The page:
In recent weeks I’ve come to realize that I’m voicing some of the same complaints about Flash: Rebirth that I saw other people voice about Lightning in a Bottle, the story arc which attempted to launch Bart Allen as the Flash after Infinite Crisis.
No, seriously. Here are some of the things I’ve found myself saying (paraphrased a bit):
- I don’t recognize Barry Allen in this book. He’s so mopey. Where’s the Barry I remember?
- Why do all these flashbacks contradict past stories? Didn’t the writer actually read any issues of Flash with Barry in them?
- After reading a fraction of it, I’m not enjoying the new direction.
These are some of the problems I’ve had with this book, and yet it drove me insane to see people make the exact same complaints about Bart’s book just a few years ago. Not that I loved Flash: The Fastest Man Alive, I had some serious problems with it…but I was willing to give it a chance to settle in and see what it turned into after the origin story was finished.
So I’m trying to figure out: why does it bother me now when it didn’t bother me then? Why, 3 years ago, was I willing to wait 6 issues for Bart to lighten up when the writers said he would do so by the end of the story? Why, today, am I not willing to wait 6 issues for Barry to lighten up when the writer has said that Flash: Rebirth is about the rebirth of Barry’s humanity? Why, in 2006, did I compare a 6-part comic book structure with a standard 1-hour TV show structure, say that the first issue was basically the teaser…and point out that we hadn’t actually seen the new direction, and wouldn’t until the end of the 6-part story…when today I’m losing interest at the 3-issue mark?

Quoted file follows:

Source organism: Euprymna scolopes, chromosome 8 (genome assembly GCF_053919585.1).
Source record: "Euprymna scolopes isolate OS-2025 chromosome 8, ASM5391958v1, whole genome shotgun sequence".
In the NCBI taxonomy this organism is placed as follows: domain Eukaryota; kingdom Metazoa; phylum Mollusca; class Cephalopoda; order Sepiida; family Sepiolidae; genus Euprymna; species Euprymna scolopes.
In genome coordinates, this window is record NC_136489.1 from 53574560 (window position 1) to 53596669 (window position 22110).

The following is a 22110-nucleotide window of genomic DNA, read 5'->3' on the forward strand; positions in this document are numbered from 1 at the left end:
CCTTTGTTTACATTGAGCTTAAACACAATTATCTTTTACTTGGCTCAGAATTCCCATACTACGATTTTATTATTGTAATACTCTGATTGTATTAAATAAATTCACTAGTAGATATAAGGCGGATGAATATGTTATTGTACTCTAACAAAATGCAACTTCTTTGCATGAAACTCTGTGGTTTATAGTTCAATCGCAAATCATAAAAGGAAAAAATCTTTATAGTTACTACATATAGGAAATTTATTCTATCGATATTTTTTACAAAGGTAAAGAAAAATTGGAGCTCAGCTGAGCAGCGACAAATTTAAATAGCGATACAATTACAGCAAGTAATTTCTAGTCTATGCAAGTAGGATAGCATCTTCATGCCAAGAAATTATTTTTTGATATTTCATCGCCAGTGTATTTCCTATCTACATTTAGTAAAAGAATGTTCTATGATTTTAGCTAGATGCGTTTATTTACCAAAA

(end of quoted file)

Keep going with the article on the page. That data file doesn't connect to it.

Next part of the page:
I’m really not sure.
Maybe I cut Bart’s series some slack because I was expecting things to change since he was new to the role, whereas this time around, it’s all about putting Barry back in the spotlight, so I’m expecting things to be more familiar.
Maybe I was willing to forgive Danny Bilson and Paul DeMeo more because I knew they were new to writing comics, and could see that they were learning as they went.
Maybe it’s because I’d rather see Bart replace Wally than Barry replace Wally. As annoyed as I was that they chose to relaunch the book with Bart, at least they were moving the legacy forward. If you look at the Flash as a legacy, they’ve taken one step forward and two steps back in the last three years.
Maybe it’s just that after three years of watching DC mismanage my favorite character, I’m too bitter to cut the latest relaunch any slack.